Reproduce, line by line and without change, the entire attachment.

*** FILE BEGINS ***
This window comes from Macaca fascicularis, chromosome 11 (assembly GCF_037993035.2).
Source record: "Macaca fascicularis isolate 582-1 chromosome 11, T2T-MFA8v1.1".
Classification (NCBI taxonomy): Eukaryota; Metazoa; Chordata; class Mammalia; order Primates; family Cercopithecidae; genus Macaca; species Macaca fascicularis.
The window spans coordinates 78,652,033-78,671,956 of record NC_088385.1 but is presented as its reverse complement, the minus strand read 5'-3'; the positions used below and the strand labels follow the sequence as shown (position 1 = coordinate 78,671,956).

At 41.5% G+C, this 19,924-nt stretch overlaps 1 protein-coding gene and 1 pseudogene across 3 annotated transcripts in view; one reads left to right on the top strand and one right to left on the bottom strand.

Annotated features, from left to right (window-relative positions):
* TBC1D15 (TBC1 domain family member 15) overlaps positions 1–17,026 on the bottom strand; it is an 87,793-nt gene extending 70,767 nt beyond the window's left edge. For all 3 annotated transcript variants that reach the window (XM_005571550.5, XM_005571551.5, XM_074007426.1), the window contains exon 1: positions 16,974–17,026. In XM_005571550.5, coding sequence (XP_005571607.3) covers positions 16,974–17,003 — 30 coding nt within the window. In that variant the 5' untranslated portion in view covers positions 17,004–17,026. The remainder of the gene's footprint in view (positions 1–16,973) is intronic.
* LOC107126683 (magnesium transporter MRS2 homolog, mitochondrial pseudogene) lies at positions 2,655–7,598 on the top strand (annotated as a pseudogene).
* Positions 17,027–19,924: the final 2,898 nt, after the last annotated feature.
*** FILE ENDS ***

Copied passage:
This window comes from Macaca fascicularis, chromosome 11 (assembly GCF_037993035.2).
Source record: "Macaca fascicularis isolate 582-1 chromosome 11, T2T-MFA8v1.1".
Classification (NCBI taxonomy): Eukaryota; Metazoa; Chordata; class Mammalia; order Primates; family Cercopithecidae; genus Macaca; species Macaca fascicularis.
The window spans coordinates 78,652,033-78,671,956 of record NC_088385.1 but is presented as its reverse complement, the minus strand read 5'-3'; the positions used below and the strand labels follow the sequence as shown (position 1 = coordinate 78,671,956).

At 41.5% G+C, this 19,924-nt stretch overlaps 1 protein-coding gene and 1 pseudogene across 3 annotated transcripts in view; one reads left to right on the top strand and one right to left on the bottom strand.

Annotated features, from left to right (window-relative positions):
* TBC1D15 (TBC1 domain family member 15) overlaps positions 1–17,026 on the bottom strand; it is an 87,793-nt gene extending 70,767 nt beyond the window's left edge. For all 3 annotated transcript variants that reach the window (XM_005571550.5, XM_005571551.5, XM_074007426.1), the window contains exon 1: positions 16,974–17,026. In XM_005571550.5, coding sequence (XP_005571607.3) covers positions 16,974–17,003 — 30 coding nt within the window. In that variant the 5' untranslated portion in view covers positions 17,004–17,026. The remainder of the gene's footprint in view (positions 1–16,973) is intronic.
* LOC107126683 (magnesium transporter MRS2 homolog, mitochondrial pseudogene) lies at positions 2,655–7,598 on the top strand (annotated as a pseudogene).
* Positions 17,027–19,924: the final 2,898 nt, after the last annotated feature.